I am not talking about the guy on lost. I am talking about the guy in Genesis who was one of the patriarchs and who got the name Israel after wrestling and angel. I have had a hard time understanding Jacob over the last few years. First there is the Jacob side of the equation:
- His name means deceiver.
- He trips up his brother even at birth.
- He gets his brother’s birthright by near extortion.
- Jacob tricks his father into giving him the patriarchal blessing.
- Then his father gives him the covenant blessing.
- He wrestles an angel and demands another blessing!
- To top things off, Jacob swears an oath to God that if God will do everything God said he would do Jacob would give him a tenth in return.
Then there is the God side of the equation:
- God appears to him in a way that we hadn’t seen since Abraham.
- God blesses him
- God give him a covenant blessing.
- God makes his lineage the lineage of the covenant when by right it would have been Esau.
The apparent discrepancy between those two lists is what has thrown me in my study of Jacob. I can’t get over the fact that he seems like such a scoundrel. I have asked myself on several occasions why would God use such a deceiver and trickster in His master plan? A couple of things hit me this time around that may help answer that question that I would like to share.
First, the reason God did use such a trickster in his master plan may be the same reason Rahab and Tamar share with him the lineage of Christ. God uses the foolish to shame the wise and shows that the good He is able to do in our lives in not dependent upon our getting it right every time.
Second, Jacob didn’t have 2000 pages of scripture and the end of the story detailed out in front of him to put his faith in. He just had the promises and those promises had been on the table for some time but they still didn’t possess the land (Gen 28:4).So this is a story about faith and God is able to work with him to build his faith even though he doesn’t perfectly understand all God is up to.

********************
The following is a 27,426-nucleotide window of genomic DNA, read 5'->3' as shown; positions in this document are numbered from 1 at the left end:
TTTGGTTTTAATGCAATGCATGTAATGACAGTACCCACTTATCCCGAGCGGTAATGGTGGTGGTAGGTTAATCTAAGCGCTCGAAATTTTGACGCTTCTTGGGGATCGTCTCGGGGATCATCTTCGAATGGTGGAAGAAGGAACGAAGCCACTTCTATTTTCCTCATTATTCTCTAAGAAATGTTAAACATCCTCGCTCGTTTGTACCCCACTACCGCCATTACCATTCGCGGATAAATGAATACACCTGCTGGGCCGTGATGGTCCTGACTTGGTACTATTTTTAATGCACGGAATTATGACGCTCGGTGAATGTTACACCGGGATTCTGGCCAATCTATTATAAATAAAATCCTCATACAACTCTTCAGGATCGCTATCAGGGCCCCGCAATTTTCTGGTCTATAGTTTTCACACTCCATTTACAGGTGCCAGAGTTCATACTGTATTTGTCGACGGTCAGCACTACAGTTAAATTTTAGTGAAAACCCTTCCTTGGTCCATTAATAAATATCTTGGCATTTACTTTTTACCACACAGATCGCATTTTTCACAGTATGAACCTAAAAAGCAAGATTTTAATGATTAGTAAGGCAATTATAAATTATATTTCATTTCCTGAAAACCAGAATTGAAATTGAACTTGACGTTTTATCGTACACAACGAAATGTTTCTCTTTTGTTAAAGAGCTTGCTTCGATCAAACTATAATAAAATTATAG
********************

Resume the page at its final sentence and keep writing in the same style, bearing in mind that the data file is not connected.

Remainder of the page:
Third, the New Testament also makes it clear that Jacob is the exemplar of God’s sovereign choice,
“10 Not only that, but Rebekah’s children had one and the same father, our father Isaac. 11 Yet, before the twins were born or had done anything good or bad—in order that God’s purpose in election might stand: 12 not by works but by him who calls—she was told, “The older will serve the younger.” 13 Just as it is written: “Jacob I loved, but Esau I hated.”
14 What then shall we say? Is God unjust? Not at all! 15 For he says to Moses,
“I will have mercy on whom I have mercy,
and I will have compassion on whom I have compassion.”
16 It does not, therefore, depend on man’s desire or effort, but on God’s mercy.”
– Romans 9:10-16
These three things help me to see there is more to Jacob’s story than meets the eye. It reminds me that God can and will work through my imperfections to bring Him glory, build my faith, and pass on the faith lineage to others. This story now makes me more and more thankful for God’s grace and sovereignty.